1.Bridge of Clay by Markus Zusak. I bet this is no surprise, considering I mentioned it above and dedicated twopoems to him during my October Poetry Challenge. This book tells the story of a family of five boys trying to pick up the pieces after their mother dies and their father leaves. One day, their father returns with a request, a request that will help them confront the past and heal and move into the future. This book is difficult yet wonderful, simple and complex, full of normal things yet is completely extraordinary. I absolutely loved it.
Wow, this post ended up being so much longer than I thought it would be! Thank you for reading, both this and all my posts in 2018. It’s been a haphazard blogging year for me and you all have stuck with me through it. Thank you so much! Happy New Year, everyone. See you all next year.
I thought I’d switch it up from the poetry that I’ve been posting throughout the fall and share my thoughts about some books that I’ve read.
1.Bridge of Clay by Markus Zusak. The five Dunbar boys have lost their mother to cancer and their father has left them. A single day and a visit from someone starts a chain of events to both to reconcile the boys to what happened to their mother and possibly help them reunite with their estranged father. This book was worth the 13 year wait it took for Mr. Zusak to write it. Challenging, heartbreaking, and healing, this book is absolutely wonderful and was just what I needed at the time I read it.
2. Sweet Black Waves by Kristina Perez. Branwen is a lady-in-waiting to Princess Eseult and tries to help keep the unhappy and impulsive princess in check. When Branwen unknowingly saves an important figure of a rival nation, her powers will be tested, her motives questioned, and her trust shattered. This was a book I was eagerly looking forward to, so much so that I snuck it out of work before it was supposed to go on the shelf. While I think more attention could have been paid to the rivalry between the nations, this book was worth the wait, as I hope the second one will be.
3. Fatal Throne by Candace Fleming, M.T. Anderson, Jennifer Donnelly, Stephanie Hemphill, Deborah Hopkinson, Linda Sue Park, and Lisa Ann Sandell. This anthology tells the stories of Henry VIII and his six wives: two he divorced, two he beheaded, one he lost, and one who lost him. I’m not too partial for anthologies (though I notice they’re becoming more of a trend in YA) but I knew I had to pick up this one due to the fact that both Jennifer Donnelly and Lisa Ann Sandell had contributed to it. While I expected to love their chapters (and I did), I did not expect to be floored by the rest of the contributions and to be wowed by this book as much as I was. Though the writing styles are as different as the people portrayed in the stories, they all interweave to form a new perspective on a fascinating part of English history.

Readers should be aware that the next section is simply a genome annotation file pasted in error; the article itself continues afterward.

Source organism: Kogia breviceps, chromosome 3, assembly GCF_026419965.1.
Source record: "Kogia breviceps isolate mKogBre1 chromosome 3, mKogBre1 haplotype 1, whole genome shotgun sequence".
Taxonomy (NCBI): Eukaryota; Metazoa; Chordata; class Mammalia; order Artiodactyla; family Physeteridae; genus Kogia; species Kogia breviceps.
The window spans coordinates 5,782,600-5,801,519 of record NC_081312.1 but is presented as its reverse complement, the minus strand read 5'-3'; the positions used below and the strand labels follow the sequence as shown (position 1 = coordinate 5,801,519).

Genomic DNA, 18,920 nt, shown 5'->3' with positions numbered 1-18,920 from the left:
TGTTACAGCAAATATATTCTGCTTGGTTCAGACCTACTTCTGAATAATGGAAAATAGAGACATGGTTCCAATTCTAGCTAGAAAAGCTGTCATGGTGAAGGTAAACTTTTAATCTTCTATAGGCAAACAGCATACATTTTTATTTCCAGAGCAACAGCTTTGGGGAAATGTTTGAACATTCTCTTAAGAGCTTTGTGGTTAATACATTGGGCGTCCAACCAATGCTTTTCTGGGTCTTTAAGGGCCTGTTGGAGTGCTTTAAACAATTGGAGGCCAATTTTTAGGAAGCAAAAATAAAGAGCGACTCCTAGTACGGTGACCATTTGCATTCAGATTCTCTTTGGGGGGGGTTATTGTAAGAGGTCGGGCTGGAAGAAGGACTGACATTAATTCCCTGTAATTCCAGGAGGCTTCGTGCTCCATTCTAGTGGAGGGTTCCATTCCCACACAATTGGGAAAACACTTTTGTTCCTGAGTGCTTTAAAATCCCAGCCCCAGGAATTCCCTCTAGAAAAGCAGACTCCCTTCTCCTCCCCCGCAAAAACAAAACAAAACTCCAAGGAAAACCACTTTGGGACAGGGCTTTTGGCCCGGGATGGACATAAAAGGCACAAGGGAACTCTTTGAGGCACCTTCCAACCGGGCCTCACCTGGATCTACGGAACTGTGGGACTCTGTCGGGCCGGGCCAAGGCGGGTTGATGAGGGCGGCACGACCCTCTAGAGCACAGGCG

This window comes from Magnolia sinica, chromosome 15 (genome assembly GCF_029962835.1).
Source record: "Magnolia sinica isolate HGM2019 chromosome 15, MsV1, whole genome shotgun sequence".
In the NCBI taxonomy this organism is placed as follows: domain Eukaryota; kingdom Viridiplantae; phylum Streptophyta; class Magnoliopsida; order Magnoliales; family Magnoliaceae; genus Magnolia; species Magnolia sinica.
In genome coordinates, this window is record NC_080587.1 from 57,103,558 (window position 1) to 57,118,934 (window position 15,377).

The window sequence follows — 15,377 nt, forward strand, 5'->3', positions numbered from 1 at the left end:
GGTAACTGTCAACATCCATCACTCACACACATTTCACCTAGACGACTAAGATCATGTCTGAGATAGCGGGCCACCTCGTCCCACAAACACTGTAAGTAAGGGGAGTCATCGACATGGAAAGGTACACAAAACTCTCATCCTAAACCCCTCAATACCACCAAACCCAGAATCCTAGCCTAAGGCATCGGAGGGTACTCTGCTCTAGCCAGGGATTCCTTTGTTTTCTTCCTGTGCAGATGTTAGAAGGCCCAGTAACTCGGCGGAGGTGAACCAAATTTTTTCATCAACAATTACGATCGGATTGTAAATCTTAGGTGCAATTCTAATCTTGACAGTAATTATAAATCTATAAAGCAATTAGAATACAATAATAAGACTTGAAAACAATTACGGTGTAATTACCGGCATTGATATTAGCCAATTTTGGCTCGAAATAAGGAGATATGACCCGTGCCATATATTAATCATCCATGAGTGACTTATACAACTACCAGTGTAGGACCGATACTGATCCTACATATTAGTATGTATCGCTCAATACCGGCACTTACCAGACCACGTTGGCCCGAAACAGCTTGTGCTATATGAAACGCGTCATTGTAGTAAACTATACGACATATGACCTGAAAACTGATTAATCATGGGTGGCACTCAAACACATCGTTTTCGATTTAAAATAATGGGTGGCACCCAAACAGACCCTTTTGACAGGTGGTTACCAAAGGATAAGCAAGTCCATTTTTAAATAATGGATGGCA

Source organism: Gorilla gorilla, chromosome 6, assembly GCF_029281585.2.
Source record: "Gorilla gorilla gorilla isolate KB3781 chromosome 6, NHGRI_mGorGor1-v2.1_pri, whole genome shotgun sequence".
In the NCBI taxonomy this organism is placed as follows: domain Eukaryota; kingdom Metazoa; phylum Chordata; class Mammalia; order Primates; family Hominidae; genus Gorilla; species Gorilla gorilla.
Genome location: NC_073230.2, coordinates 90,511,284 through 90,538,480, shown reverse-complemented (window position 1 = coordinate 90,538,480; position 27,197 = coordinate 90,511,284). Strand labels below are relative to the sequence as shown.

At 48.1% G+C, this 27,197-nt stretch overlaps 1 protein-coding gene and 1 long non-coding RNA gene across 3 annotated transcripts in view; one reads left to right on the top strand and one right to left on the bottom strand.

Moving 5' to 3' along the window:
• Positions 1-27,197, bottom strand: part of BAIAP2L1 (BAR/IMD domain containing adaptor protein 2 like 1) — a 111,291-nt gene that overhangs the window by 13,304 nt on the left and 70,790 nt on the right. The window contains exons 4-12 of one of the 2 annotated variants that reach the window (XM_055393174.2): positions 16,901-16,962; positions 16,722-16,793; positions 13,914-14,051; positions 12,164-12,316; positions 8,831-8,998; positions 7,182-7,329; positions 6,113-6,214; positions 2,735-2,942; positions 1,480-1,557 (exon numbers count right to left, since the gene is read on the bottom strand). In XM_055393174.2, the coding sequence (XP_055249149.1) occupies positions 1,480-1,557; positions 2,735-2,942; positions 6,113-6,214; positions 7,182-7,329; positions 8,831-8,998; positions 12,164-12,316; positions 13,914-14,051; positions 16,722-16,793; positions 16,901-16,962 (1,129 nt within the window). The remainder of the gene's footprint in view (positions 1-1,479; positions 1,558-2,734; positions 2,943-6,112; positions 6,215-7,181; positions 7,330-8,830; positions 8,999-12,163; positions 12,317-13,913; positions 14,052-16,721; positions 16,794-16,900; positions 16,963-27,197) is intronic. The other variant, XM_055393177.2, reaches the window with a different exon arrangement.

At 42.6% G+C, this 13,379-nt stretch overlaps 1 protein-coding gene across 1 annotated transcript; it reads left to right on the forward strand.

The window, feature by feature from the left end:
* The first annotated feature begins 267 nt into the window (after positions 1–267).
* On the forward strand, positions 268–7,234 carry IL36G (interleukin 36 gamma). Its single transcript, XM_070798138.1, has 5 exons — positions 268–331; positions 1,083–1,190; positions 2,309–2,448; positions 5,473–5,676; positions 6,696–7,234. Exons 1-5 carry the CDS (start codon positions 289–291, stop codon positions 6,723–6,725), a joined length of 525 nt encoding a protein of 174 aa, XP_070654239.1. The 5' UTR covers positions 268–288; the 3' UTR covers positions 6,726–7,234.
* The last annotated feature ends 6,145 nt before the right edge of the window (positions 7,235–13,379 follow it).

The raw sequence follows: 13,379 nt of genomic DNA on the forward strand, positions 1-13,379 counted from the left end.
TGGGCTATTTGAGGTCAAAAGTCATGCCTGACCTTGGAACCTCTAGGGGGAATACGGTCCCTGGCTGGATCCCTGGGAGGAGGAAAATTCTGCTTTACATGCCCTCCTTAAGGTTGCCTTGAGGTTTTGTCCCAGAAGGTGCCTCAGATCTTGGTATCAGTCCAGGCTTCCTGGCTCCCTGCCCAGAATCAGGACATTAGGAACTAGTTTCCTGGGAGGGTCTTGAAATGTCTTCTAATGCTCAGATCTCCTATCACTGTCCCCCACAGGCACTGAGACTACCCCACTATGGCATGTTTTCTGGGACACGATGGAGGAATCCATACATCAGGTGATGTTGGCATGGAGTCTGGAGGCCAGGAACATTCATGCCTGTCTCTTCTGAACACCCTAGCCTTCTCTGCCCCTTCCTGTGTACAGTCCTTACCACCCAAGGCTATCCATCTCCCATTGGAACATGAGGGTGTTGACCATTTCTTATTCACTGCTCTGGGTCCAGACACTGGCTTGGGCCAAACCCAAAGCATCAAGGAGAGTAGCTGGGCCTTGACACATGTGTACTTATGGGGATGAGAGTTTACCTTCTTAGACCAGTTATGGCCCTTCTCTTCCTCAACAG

4. The Button War by Avi. Patryk is a Polish boy who gets into a contest with his friend Jurek to see who can steal the fanciest button and whoever wins will be crowned the Button King. As local military struggles escalate, so does the competition until Patryk is left questioning if his contest and his friendship with Jurek is worth the risks he’s taken. While the characters and their development are good in this book, there still was a lot that could have been done to improve the story overall, especially in terms of plot and description. The ending, especially the last the reader sees of Jurek, is chilling enough to make me like this book more than I probably should.
5. Carrie by Stephen King. Carrie has been bullied all her life by everyone in her life, especially her mother and the girls at school, though they won’t bully her if they knew about her secret gift. After a hazing incident and an attempt at restitution from one of the girls who bullied her, the world will know about Carrie White’s gift and just how destructive it can be. Like a lot of other people, I underestimated Stephen King’s talent. This book proves how wrong a lot of other people (and me) can be; it’s brilliant and captivating and eerie.
A very early Merry Christmas and Happy Holidays to all of you!
If stories and the circumstances that make them up can do all that,
don’t make me put the book down.
Dedicated, again, to Markus Zusak, whose Bridge of Clay hurt deeply, caused a lot of laughter, and helped so much. Please read it. If you have and you’d like to discuss it, please leave a comment. Tomorrow is Halloween and the last day of my October Poetry Project for this year. Thank you so much for sticking with me.